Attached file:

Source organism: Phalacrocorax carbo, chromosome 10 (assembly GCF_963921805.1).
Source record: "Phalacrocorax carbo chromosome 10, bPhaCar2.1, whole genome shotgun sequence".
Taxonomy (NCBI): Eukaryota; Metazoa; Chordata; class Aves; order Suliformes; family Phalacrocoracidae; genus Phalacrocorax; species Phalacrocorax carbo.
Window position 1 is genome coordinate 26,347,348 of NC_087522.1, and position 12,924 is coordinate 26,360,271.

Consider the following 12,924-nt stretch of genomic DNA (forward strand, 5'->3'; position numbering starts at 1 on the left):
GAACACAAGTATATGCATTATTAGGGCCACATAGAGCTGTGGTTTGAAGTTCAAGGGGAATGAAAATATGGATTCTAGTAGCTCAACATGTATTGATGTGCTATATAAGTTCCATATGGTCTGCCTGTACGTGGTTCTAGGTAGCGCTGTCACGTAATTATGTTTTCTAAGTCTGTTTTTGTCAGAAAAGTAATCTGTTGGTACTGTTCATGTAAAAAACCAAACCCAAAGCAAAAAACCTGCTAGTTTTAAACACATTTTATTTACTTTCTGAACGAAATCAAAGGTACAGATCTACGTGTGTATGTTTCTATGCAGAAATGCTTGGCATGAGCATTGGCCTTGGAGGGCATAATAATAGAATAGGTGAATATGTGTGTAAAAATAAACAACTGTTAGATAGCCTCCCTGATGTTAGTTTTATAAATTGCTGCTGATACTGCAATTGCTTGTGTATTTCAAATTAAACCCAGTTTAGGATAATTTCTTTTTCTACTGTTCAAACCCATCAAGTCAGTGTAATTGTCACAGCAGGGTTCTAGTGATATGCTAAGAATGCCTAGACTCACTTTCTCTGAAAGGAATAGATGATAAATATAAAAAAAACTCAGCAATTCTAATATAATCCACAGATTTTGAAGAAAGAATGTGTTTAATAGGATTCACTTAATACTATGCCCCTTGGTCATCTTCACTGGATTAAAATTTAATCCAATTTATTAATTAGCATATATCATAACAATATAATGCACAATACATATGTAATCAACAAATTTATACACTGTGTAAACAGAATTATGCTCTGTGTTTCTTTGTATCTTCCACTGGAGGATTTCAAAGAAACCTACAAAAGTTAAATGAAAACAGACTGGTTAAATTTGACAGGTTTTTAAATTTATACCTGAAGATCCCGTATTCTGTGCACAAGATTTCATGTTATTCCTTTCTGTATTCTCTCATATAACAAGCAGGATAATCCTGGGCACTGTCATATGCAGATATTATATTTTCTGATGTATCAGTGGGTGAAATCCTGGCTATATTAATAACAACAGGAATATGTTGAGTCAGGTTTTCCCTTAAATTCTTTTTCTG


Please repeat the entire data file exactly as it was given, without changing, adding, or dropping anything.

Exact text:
Source organism: Phalacrocorax carbo, chromosome 10 (assembly GCF_963921805.1).
Source record: "Phalacrocorax carbo chromosome 10, bPhaCar2.1, whole genome shotgun sequence".
Taxonomy (NCBI): Eukaryota; Metazoa; Chordata; class Aves; order Suliformes; family Phalacrocoracidae; genus Phalacrocorax; species Phalacrocorax carbo.
Window position 1 is genome coordinate 26,347,348 of NC_087522.1, and position 12,924 is coordinate 26,360,271.

Consider the following 12,924-nt stretch of genomic DNA (forward strand, 5'->3'; position numbering starts at 1 on the left):
GAACACAAGTATATGCATTATTAGGGCCACATAGAGCTGTGGTTTGAAGTTCAAGGGGAATGAAAATATGGATTCTAGTAGCTCAACATGTATTGATGTGCTATATAAGTTCCATATGGTCTGCCTGTACGTGGTTCTAGGTAGCGCTGTCACGTAATTATGTTTTCTAAGTCTGTTTTTGTCAGAAAAGTAATCTGTTGGTACTGTTCATGTAAAAAACCAAACCCAAAGCAAAAAACCTGCTAGTTTTAAACACATTTTATTTACTTTCTGAACGAAATCAAAGGTACAGATCTACGTGTGTATGTTTCTATGCAGAAATGCTTGGCATGAGCATTGGCCTTGGAGGGCATAATAATAGAATAGGTGAATATGTGTGTAAAAATAAACAACTGTTAGATAGCCTCCCTGATGTTAGTTTTATAAATTGCTGCTGATACTGCAATTGCTTGTGTATTTCAAATTAAACCCAGTTTAGGATAATTTCTTTTTCTACTGTTCAAACCCATCAAGTCAGTGTAATTGTCACAGCAGGGTTCTAGTGATATGCTAAGAATGCCTAGACTCACTTTCTCTGAAAGGAATAGATGATAAATATAAAAAAAACTCAGCAATTCTAATATAATCCACAGATTTTGAAGAAAGAATGTGTTTAATAGGATTCACTTAATACTATGCCCCTTGGTCATCTTCACTGGATTAAAATTTAATCCAATTTATTAATTAGCATATATCATAACAATATAATGCACAATACATATGTAATCAACAAATTTATACACTGTGTAAACAGAATTATGCTCTGTGTTTCTTTGTATCTTCCACTGGAGGATTTCAAAGAAACCTACAAAAGTTAAATGAAAACAGACTGGTTAAATTTGACAGGTTTTTAAATTTATACCTGAAGATCCCGTATTCTGTGCACAAGATTTCATGTTATTCCTTTCTGTATTCTCTCATATAACAAGCAGGATAATCCTGGGCACTGTCATATGCAGATATTATATTTTCTGATGTATCAGTGGGTGAAATCCTGGCTATATTAATAACAACAGGAATATGTTGAGTCAGGTTTTCCCTTAAATTCTTTTTCTG